The catalog description of the precalculus course we teach at Georgia State lists the content areas: trigonometric functions, identities, inverses, and equations; vectors; polar coordinates; conic sections. The current textbook is Barnett, Ziegler, and Byleen (2001).

The content standards (CS) developed by our department and used as guidelines for teaching the course are organized into eight groups:

- CS1. Quantitative Reasoning
- CS2. Abstract and Algebraic Functions
- CS3. Defining the Trigonometric Functions
- CS4. Use of the Trigonometric Functions
- CS5. Mathematical Proofs
- CS6. Analytic Geometry
- CS7. Vectors
- CS8. Applications

Each CS contains detailed requirements regarding the acquisition of knowledge and skills that students are expected to meet upon the completion of the course. These standards move beyond simple computations to understanding and relating concepts. When possible, problems are based on the use of multiple representations. For example, consider the problem of conversion between rectangular and polar coordinates for a point P. Instead of using only algebraic formulas, an item may encourage or even require students to also use a diagram with rectangular and polar coordinate systems overlaid, as shown in Figure 1. After plotting the point in one system, the coordinates can be read from the other.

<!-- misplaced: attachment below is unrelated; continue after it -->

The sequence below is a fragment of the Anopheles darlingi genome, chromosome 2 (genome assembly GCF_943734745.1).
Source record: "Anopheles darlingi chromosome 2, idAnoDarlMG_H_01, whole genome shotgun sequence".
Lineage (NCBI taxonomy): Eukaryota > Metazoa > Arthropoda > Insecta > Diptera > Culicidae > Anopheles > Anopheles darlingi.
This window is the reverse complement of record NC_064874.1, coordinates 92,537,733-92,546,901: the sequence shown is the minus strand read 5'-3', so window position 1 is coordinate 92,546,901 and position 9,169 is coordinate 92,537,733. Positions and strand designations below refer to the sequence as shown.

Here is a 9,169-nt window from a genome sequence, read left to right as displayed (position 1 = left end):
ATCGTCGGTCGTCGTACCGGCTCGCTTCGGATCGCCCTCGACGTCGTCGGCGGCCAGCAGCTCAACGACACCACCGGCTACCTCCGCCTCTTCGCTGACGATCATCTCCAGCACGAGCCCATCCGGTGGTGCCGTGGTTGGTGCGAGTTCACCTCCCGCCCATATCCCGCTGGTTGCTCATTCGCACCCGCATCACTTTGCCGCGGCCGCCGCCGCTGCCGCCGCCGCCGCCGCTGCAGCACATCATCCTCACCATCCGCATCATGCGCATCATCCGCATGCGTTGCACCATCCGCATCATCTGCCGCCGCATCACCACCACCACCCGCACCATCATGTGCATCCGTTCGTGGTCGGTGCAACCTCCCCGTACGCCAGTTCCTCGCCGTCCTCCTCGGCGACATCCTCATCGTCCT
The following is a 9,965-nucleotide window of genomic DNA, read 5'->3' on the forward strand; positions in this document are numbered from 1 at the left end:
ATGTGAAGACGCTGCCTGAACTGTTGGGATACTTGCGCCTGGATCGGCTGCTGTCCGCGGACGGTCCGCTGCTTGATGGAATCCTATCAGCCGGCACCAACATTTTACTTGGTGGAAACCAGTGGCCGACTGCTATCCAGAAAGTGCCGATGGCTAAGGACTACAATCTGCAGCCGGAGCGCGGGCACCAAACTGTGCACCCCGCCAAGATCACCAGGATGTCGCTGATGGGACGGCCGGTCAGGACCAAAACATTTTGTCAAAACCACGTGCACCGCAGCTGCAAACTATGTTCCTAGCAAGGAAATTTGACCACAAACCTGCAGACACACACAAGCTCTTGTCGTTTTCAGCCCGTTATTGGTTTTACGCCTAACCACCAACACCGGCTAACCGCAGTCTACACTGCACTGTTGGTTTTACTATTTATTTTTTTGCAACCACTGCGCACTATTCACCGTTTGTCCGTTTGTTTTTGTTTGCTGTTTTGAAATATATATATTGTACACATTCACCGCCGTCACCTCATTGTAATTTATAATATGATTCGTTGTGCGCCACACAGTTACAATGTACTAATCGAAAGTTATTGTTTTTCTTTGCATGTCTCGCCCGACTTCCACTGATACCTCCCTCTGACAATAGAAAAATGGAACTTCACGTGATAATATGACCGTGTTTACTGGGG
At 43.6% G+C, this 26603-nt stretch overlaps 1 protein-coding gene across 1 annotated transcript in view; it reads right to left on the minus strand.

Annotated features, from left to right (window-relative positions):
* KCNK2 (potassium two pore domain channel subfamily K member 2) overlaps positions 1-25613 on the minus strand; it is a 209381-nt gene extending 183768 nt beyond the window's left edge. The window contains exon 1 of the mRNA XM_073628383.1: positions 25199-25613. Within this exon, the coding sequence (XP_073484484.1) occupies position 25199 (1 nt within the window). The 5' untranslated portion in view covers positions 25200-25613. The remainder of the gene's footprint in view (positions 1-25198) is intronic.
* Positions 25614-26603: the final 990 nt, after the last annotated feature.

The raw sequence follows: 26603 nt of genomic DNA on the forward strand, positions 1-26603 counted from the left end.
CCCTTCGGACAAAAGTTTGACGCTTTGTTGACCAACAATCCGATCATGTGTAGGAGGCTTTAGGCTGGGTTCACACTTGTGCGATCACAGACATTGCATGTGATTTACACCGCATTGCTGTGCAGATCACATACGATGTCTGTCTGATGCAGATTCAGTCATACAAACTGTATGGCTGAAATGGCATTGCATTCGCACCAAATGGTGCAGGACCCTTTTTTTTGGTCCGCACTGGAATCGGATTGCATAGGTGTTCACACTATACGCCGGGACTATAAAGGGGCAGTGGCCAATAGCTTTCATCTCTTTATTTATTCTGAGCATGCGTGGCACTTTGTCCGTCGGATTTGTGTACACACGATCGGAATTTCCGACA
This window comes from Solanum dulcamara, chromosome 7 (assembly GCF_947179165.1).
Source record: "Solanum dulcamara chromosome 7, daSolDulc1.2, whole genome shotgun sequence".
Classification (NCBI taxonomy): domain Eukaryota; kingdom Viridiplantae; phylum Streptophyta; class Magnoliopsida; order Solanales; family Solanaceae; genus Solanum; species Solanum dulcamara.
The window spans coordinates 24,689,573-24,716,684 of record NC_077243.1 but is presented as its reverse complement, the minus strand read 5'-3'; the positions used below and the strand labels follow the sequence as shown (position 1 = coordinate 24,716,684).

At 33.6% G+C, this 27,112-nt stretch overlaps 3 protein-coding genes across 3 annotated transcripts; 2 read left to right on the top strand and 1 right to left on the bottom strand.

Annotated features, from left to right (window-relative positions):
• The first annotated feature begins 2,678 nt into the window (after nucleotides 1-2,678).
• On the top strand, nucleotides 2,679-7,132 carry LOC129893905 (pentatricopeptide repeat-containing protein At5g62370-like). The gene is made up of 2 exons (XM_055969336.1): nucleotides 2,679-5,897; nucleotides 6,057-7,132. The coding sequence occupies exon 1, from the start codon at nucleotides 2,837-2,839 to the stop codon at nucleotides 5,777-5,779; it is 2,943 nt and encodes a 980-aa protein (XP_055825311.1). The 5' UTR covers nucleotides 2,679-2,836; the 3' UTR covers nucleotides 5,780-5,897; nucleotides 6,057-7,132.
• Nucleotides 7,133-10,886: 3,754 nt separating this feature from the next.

Figure 1: Multiple representations

The concepts and problems of a precalculus course can be very different from those of the prerequisite algebra courses. In preceding courses, students may have seen computation and algebraic manipulations emphasized. By contrast, this course should be highly visual. Our materials emphasize the geometry of triangles and circles. Properties of functions such as increasing, slope, asymptotes, foci, vertex, directrix, periodicity, and amplitude are illustrated through their graphs. In addition, many concepts are understood, explored, and manipulated using diagrams. This includes diagrams for winding functions, transformations of graphs, transformations of coordinate systems, vector addition, and vector resolution.

In the next section we describe the course design and organization of the **WebCT-based Precalculus** as taught by four faculty in our department. We refer to these classes as the "experimental sections."

Journal of Online Mathematics and its Applications